A further advantage of the preferred embodiment is that the duty cycle of a limited number of ions of interest may be increased to substantially 100% giving a significant overall duty cycle improvement over arrangements which utilise one orthogonal acceleration pulse per packet of ions released.

The mass spectrometer preferably comprises an ion source. The ion source may comprise a pulsed ion source such as a Laser Desorption Ionisation (“LDI”) ion source, a Matrix Assisted Laser Desorption Ionisation (“MALDI”) ion source or a Desorption Ionisation on Silicon (“DIOS”) ion source.

Alternatively, and more preferably, the mass spectrometer may comprise a continuous ion source. A means for converting a continuous ion beam into a discontinuous ion beam may be provided. For example, an RF ion trap may be provided which may be arranged to store ions and/or periodically release ions.

According to an embodiment a travelling wave RF ion guide may be provided. The RF ion guide preferably comprises a plurality of electrodes. According to this embodiment a continuous ion beam is preferably partitioned or fractionated into a series of packets of ions. Each packet of ions is preferably contained or confined within a separate axial potential well which is preferably translated along the length of the ion guide. One or more transient DC voltages or potentials or one or more transient DC voltage or potential waveforms are preferably applied to the electrodes. One or more axial potential wells are preferably created or generated which are then preferably translated along the length of the ion guide.

According to an embodiment a continuous ion source may be provided. The ion source may, for example, comprise an Electrospray Ionisation (“ESI”) ion source, an Atmospheric Pressure Chemical Ionisation (“APCI”) ion source, an Electron Impact (“EI”) ion source, an Atmospheric Pressure Photon Ionisation (“APPI”) ion source, a Chemical Ionisation (“CI”) ion source, a Fast Atom Bombardment (“FAB”) ion source, a Liquid Secondary Ion Mass Spectrometry (“LSIMS”) ion source, a Field Ionisation (“FI”) ion source or a Field Desorption (“FD”) ion source. Other continuous or pseudo-continuous ion sources may also be used.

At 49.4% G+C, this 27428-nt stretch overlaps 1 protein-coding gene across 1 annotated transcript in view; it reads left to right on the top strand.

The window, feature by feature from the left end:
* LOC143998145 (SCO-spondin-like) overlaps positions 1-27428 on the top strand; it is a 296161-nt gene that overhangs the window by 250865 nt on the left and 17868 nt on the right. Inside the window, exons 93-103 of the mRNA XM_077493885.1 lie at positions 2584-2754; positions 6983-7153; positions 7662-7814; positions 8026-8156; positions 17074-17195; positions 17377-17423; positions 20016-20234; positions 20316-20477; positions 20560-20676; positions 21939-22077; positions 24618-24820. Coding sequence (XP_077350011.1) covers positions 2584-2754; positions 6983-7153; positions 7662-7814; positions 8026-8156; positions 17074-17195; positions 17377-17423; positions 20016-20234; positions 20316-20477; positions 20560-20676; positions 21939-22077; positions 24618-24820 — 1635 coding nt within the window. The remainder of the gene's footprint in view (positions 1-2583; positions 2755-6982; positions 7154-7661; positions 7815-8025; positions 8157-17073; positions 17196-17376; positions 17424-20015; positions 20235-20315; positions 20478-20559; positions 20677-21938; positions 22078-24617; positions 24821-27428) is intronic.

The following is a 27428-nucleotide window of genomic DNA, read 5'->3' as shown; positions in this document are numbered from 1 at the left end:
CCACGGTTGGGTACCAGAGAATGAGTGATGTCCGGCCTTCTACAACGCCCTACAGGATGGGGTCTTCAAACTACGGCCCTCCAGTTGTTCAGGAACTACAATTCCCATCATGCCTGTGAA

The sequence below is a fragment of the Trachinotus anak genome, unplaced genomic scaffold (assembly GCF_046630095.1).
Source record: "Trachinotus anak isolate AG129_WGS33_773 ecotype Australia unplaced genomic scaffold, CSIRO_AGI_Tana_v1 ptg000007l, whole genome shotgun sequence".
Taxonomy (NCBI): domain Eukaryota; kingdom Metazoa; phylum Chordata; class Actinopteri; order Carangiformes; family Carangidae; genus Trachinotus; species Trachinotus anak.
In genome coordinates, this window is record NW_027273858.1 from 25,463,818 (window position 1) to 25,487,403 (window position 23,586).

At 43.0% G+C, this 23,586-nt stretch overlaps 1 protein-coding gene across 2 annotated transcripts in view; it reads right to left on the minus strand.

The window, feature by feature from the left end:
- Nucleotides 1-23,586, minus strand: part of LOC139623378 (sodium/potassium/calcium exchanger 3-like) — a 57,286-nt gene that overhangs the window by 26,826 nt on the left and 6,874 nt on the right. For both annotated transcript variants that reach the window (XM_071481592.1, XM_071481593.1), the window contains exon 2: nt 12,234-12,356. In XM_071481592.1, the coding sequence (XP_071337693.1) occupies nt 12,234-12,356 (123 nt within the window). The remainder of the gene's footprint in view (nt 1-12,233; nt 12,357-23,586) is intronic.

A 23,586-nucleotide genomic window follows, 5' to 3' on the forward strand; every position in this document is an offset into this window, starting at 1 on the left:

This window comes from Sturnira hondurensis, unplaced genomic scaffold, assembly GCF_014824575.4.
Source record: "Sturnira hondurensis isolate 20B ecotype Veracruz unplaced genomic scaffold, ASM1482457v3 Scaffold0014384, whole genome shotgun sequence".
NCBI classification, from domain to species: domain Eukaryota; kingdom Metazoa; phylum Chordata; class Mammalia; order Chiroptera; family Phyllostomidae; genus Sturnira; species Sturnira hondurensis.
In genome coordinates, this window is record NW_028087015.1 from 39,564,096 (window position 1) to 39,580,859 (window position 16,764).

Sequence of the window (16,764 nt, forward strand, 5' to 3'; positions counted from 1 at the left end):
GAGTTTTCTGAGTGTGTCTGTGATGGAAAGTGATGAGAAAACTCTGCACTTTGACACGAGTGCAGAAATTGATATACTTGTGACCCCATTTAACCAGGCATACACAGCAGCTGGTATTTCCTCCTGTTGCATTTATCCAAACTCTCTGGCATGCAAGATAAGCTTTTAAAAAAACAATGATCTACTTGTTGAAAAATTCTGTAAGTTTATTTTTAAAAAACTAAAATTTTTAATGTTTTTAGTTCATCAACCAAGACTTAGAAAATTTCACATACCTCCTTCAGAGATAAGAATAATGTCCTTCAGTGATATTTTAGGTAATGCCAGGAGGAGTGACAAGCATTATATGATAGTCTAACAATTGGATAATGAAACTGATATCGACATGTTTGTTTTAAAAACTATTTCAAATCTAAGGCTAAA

The mass spectrometer may comprise a mass filter which may be arranged downstream of the ion source. The mass filter is preferably arranged upstream of the orthogonal acceleration Time of Flight mass analyser. The mass filter may also be arranged upstream of any means for converting a continuous ion beam into a discontinuous ion beam.

According to an embodiment the mass filter may be operated in a mass filtering mode of operation wherein the mass filter is arranged to transmit ions having a single or specific mass to charge ratio or a relatively narrow range of mass to charge ratios.

The mass filter preferably comprises either a quadrupole rod set mass filter. However, according to other embodiments the mass filter may comprise a Time of Flight mass analyser, a Wein filter or a magnetic sector mass analyser.

The mass spectrometer may include a collision or fragmentation cell. According to an embodiment the collision or fragmentation cell is preferably arranged upstream of any means for converting a continuous ion beam into a discontinuous ion beam. In one mode of operation at least some ions entering the collision or fragmentation cell are preferably caused to fragment into a plurality of fragment or daughter ions.

BRIEF DESCRIPTION OF THE DRAWINGS

Various embodiments of the present invention together with an arrangement given for illustrative purposes only will now be described, by way of example only, and with reference to the accompanying drawings in which:

FIG. 1A shows a conventional orthogonal acceleration Time of Flight mass analyser wherein a continuous ion beam is periodically sampled by energising an orthogonal acceleration electrode and FIG. 1B shows the duty cycle as a function of mass to charge ratio for a conventional orthogonal acceleration Time of Flight mass analyser and a plot of an enhanced duty cycle as a function of mass to charge ratio which may be obtained according to a known method of enhancing the duty cycle of a Time of Flight mass analyser;